U.S.
v.
Baselet

This case is not covered by Casetext's citator
United States District Court, D. New JerseyFeb 23, 2011
Crim. No. 09-294 (DRD). (D.N.J. Feb. 23, 2011)

Crim. No. 09-294 (DRD).

February 23, 2011

Paul J. Fishman, United States Attorney, Newark, New Jersey, By: Matthew E. Beck, Assistant U.S. Attorney, For the United States.

Kevin F. Carlucci, Esq., Office of the Federal Public Defender, Newark, New Jersey, Attorney for Defendant.

Guillaume Baselet, Register No. 57511-004, McRae Correctional Facility, McRae, Georgia, Pro Se.


ORDER


Defendant, Guillaume Baselet, having moved to correct his sentence pursuant to 18 U.S.C. § 3582(c)(2) and to correct the Bureau of Prison's calculation of the time he has spent in custody; and for the reasons set forth in an opinion of even date;

IT is this 22nd day of February, 2011;

ORDERED that Defendant's motion is dismissed.

OPINION

Defendant, Guillaume Baselet, seeks relief asserting that (1) recent amendments of the Sentencing Guidelines resulted in 2 points having been added erroneously to his Criminal History score and (2) his time served has been calculated erroneously.

On or about August 7, 2006, Defendant was convicted in the United States District Court for the Southern District of Florida of encouraging and inducing aliens to unlawfully enter the United States in violation of 8 U.S.C. § 1324(a)(1)(A)(iv). He was sentenced to a six months term of imprisonment. After his conviction removal proceedings were commenced against Defendant, and on March 7, 2007 he was removed from the United States to Haiti.

Defendant reentered the United States. On June 11, 2008 he was arrested by deportation officers with the Department of Homeland Security, Immigration and Customs Enforcement Fugitive Operations ("ICE"). He was held in ICE custody until August 15, 2008 when he was arrested and taken into federal custody pursuant to a criminal complaint filed in this case. He was indicted on the charge of illegally reentering the United States after having been deported subsequent to being convicted for an aggravated in violation of 8 U.S.C. §§ 1326(a) and (b)(2). He pled guilty on April 5, 2010.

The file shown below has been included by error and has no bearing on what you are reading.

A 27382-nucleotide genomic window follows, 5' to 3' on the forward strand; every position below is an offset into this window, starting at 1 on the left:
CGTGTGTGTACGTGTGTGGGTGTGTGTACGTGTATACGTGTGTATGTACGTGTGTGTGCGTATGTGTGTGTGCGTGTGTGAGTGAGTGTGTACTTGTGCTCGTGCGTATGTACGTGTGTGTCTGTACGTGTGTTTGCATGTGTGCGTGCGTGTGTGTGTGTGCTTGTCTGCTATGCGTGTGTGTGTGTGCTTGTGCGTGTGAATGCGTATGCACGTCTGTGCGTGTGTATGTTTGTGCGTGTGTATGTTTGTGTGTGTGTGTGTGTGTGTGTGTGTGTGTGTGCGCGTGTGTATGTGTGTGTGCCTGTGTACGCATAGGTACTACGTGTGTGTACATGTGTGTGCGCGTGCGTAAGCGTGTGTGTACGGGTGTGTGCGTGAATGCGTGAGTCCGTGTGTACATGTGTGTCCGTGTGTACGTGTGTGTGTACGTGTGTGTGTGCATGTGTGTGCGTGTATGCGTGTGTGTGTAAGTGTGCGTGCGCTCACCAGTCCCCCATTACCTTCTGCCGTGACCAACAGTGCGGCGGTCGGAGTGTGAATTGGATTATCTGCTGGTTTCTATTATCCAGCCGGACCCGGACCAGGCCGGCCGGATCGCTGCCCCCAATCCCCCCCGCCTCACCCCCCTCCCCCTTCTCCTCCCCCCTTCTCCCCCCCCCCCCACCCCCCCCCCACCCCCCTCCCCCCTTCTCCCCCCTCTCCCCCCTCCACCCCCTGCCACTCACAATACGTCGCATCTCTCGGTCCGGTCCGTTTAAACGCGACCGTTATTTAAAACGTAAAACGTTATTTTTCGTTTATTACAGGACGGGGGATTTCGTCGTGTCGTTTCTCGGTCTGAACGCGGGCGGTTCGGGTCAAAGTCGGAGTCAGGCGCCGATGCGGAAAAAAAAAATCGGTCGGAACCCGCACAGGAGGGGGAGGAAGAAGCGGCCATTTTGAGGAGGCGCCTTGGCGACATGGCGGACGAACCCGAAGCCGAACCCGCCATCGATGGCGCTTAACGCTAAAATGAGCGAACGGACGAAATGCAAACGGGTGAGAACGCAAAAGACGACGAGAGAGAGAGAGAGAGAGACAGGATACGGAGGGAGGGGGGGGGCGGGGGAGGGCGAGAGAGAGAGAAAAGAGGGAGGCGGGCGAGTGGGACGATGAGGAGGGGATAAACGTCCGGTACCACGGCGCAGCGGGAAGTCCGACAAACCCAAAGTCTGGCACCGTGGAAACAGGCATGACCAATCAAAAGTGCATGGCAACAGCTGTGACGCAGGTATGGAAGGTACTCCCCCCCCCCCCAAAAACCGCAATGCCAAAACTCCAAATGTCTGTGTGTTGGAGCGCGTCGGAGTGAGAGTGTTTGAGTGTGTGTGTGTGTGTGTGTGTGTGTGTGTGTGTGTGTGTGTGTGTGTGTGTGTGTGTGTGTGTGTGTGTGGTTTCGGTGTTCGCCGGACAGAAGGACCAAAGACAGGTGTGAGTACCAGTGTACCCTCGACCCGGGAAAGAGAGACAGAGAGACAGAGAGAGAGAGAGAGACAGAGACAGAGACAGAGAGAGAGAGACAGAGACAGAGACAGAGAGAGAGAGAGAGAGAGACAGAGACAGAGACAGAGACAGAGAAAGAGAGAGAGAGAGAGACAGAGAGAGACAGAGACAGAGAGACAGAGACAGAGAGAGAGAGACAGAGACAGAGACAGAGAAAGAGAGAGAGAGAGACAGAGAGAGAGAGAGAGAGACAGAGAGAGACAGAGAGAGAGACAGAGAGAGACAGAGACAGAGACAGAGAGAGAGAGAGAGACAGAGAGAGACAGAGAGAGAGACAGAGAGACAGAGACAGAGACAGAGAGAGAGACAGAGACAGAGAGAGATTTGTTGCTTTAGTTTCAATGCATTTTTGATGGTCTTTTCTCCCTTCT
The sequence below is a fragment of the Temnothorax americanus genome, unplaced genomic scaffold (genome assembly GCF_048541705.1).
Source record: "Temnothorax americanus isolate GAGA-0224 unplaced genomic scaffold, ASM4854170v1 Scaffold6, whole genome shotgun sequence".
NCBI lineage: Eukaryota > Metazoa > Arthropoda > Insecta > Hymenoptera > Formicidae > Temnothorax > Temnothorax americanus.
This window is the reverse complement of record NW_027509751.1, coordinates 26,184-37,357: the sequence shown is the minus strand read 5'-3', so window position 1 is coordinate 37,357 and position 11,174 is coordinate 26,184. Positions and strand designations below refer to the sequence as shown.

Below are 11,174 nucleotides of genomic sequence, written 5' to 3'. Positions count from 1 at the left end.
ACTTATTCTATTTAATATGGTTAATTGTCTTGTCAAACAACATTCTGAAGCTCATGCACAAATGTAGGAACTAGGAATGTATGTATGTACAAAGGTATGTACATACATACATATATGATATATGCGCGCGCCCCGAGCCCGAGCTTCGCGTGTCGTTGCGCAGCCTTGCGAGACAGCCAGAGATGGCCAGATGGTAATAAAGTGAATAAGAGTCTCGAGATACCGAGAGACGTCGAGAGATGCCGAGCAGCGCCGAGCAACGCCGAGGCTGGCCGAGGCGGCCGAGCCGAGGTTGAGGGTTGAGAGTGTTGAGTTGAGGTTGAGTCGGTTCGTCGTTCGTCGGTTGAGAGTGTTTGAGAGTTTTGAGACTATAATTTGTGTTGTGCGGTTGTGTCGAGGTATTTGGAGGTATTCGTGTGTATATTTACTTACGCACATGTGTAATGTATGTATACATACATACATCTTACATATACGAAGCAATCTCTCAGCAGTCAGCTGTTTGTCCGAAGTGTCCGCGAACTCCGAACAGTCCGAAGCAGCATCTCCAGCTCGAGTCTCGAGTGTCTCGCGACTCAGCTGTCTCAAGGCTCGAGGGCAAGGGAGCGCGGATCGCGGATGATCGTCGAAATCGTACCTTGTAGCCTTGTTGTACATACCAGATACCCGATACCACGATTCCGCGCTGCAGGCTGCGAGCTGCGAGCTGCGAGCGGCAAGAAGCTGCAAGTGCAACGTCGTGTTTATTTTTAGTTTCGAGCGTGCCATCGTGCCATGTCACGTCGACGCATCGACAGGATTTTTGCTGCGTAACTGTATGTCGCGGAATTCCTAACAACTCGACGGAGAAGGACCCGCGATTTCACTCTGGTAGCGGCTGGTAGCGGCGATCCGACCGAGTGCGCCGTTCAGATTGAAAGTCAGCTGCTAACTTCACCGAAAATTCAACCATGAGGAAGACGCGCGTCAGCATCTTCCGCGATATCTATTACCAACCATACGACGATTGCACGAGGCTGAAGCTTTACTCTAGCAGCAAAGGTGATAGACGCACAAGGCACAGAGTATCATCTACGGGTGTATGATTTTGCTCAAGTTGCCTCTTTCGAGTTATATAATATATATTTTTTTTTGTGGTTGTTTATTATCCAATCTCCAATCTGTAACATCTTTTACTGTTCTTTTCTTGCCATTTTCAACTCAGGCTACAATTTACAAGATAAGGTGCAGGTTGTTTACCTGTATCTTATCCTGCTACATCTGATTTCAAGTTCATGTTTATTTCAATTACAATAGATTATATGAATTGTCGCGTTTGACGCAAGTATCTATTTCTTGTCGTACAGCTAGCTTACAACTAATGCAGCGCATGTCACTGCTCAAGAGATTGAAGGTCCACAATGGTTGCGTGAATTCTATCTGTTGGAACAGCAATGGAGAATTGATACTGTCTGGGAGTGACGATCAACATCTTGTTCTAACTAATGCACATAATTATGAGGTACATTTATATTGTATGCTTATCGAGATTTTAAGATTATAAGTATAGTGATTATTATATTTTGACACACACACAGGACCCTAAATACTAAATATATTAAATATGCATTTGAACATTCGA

Defendant's Pre-Sentence Report ("PSR") calculated his Guidelines range to be 46 to 57 months based on an Offense Level of 21 and a Criminal History Category of III based on five criminal history points. The five points were made up of two points for his 2006 conviction, two points for committing the instant offense while on supervised release, and one point for committing the offenses within two years of having been released from custody. The Court sentenced Defendant to 46 months imprisonment. Now Defendant moves pursuant to 18 U.S.C. § 3582 to modify the sentence, reducing the term of imprisonment.

Defendant argues that his Criminal History Category should be reduced by two points because the Guidelines were amended after he was sentenced to remove any points for committing an offense shortly after being released from custody. Effective November 1, 2010 the U.S. Sentencing Commission amended the Guidelines to remove a Criminal History score enhancement for convictions that were incurred after a recent release from incarceration. However, if that amendment were applied to him, it would have resulted in only a one point reduction, not two as Defendant contends. (see former U.S.S.G. § 4A1.1(e)).

If the Court reduced Defendant's Criminal History score by one point, which would leave him with four Criminal History points, he would still be within Criminal History category III. His advisory Guidelines range would not change. There is no reason to adjust his sentence and his motion that the Court do so will be denied.

As for Defendant's contention that the Bureau of Prisons ("BOP") has incorrectly calculated his term of incarceration because it did not give him credit for time spent in ICE custody, this is an issue that must first be addressed by the BOP. At this juncture, administrative remedies not having been exhausted, the Court does not have jurisdiction to hear the motion. Further, were the administrative remedies exhausted, a court having jurisdiction over Defendant's custodian would be the appropriate forum in which to proceed, 28 U.S.C. § 2241.

For the foregoing reasons Defendant's motion will be denied. The Court will file an appropriate order.

February 22, 2011